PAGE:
Fresh off its "victory" in Georgia on Monday, the LGBT movement took aim at another southern state, launching a federal lawsuit against a bill signed into law Friday.
Lambda Legal, the American Civil Liberties Union, ACLU of North Carolina, and Equality North Carolina filed a lawsuit challenging North Carolina's HB 2, also known as the Public Facilities Privacy & Security Act. The law was enacted as a result of the City of Charlotte's decision to proceed with a "transgender bathroom ordinance."
The state law made it illegal to allow those who have changed their gender to use multiple-occupancy bathrooms other than the one that matches their biological sex. In enacting the law, the legislature and Gov. Pat McCrory deemed the Charlotte ordinance exceeded the city's legal authority under the North Carolina Constitution.
"North Carolina is one of at least 37 states like Virginia where cities and towns cannot pass rules or regulations that exceed the authority given to them by the state," McCrory's office stated in a press release over the weekend. "In passing the bathroom ordinance, Charlotte was exceeding its authority and setting rules that had ramifications beyond the City of Charlotte. The legislature acted to address privacy and safety concerns if this ordinance was allowed to go into effect on April 1."
HB 2 passed both chambers of the North Carolina legislature with bipartisan support. However, the lawsuit targets McCrory, North Carolina Attorney General Roy Cooper, and the University of North Carolina.
In the complaint filed by Lambda Legal and the ACLU in the U.S. District Court for the Middle District of North Carolina, they allege that through HB 2, North Carolina "sends a purposeful message" that LGBT people are "second-class citizens who are undeserving of the privacy, respect, and protections afforded others" in the state. Their complaint argues HB 2 violates the Equal Protection and Due Process clauses of the Fourteenth Amendment and Title IX.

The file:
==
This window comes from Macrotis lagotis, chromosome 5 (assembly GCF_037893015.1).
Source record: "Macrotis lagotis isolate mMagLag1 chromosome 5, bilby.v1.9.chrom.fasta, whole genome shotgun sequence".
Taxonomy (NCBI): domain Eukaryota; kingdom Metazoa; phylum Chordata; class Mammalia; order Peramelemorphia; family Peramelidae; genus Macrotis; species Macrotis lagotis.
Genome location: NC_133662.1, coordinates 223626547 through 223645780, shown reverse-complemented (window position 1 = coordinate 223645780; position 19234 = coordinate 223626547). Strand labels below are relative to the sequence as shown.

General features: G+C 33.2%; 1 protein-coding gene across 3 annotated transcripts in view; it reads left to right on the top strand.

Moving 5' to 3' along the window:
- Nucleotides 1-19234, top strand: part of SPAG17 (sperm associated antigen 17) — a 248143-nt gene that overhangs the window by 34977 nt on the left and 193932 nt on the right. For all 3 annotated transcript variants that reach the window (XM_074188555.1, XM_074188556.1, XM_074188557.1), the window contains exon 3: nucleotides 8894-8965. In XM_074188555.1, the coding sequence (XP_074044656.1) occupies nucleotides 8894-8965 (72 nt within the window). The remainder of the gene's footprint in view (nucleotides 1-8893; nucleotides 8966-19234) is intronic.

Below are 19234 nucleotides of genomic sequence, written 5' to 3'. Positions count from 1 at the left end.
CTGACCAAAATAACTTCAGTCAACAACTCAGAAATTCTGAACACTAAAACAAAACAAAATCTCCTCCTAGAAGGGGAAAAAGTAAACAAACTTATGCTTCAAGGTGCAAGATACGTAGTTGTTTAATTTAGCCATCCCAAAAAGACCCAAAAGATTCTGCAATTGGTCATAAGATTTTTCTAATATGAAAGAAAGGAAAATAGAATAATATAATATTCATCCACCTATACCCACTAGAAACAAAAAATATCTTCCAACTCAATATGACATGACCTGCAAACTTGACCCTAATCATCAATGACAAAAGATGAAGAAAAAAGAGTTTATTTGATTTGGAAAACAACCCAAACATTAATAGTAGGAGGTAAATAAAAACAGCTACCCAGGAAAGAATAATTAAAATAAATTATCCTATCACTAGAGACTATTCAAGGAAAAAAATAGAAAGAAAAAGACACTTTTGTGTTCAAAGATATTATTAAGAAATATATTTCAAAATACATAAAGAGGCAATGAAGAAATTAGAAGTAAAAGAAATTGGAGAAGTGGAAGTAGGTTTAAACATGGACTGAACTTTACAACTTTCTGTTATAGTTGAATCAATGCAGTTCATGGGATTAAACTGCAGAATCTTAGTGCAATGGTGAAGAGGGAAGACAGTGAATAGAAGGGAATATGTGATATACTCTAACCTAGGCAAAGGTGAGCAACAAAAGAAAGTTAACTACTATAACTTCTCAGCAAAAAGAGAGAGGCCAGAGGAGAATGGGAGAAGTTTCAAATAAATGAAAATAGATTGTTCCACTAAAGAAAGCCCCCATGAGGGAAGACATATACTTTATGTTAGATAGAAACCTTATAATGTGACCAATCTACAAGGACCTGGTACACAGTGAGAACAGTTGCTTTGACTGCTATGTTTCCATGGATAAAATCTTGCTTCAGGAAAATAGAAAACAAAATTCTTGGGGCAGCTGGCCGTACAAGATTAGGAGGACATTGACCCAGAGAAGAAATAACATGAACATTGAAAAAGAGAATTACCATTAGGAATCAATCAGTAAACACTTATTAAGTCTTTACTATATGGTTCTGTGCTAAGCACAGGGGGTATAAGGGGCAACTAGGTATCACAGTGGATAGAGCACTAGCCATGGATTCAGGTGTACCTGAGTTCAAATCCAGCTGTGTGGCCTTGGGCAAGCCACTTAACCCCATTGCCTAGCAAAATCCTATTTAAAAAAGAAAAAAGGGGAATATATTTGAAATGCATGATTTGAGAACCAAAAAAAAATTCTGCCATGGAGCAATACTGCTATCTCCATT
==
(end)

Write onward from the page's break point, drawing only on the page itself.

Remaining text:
"We're challenging this extreme and discriminatory measure in order to ensure that everyone who lives in and visits North Carolina is protected under the law," ACLU of North Carolina Legal Director Chris Brook said. "This cruel, insulting and unconstitutional law is an attack on fairness in employment, education and local governance that encourages discrimination against thousands of LGBT people who call North Carolina home, and particularly targets transgender men and women. HB 2 aims to override local school board policies, local public accommodations laws and more."
Tara Borelli, an attorney with Lambda Legal said the North Carolina legislature was using its power to require cities, counties, and school districts to discriminate. She said HB 2 was a "targeted and unprecedented attack on the LGBT community," particularly against transgendered people.
"Clearly HB 2 is unconstitutional as it not only violates the guarantees of equal protection and due process in the U.S. Constitution but it also violates Title IX by requiring discrimination in education," she said. "North Carolina legislators cannot strip equality out of the Constitution and the law."
Chris Sgro, Executive Director of Equality NC, a statewide LGBT advocacy group, said some legislators' "rhetoric" leading up to passage of HB 2 demonstrated their "anti-LGBT motives" and bigotry. He also accused legislators of keeping the bill a secret until it was introduced.
"It only took 12 hours to pass and sign into law a bill with terrible consequences for thousands of North Carolinians," he said. "North Carolina may also now face a loss of federal education funding, revenue from businesses that relocate or choose not to set-up shop here, and potential income-generating sporting and entertainment events."
Plaintiffs in this case are Joaquín Carcaño, 27, a transgendered UNC-Chapel Hill employee; Payton McGarry, 20, a transgendered UNC-Greensboro student; and Angela Gilmore, 52, a lesbian North Carolina Central University law professor.
"HB 2 is hurtful and demeaning," Carcaño said. "I just want to go to work and live my life. This law puts me in the terrible position of either going into the women's room where I clearly don't belong. or breaking the law
"But this is about more than bathrooms, this is about my job, my community, and my ability to get safely through my day and be productive like everyone else in North Carolina."
McCrory's office, while it has not yet directly responded to the lawsuit publicly, released a Q&A press release about HB 2 over the weekend. It does address some of the complaints made by the plaintiffs.
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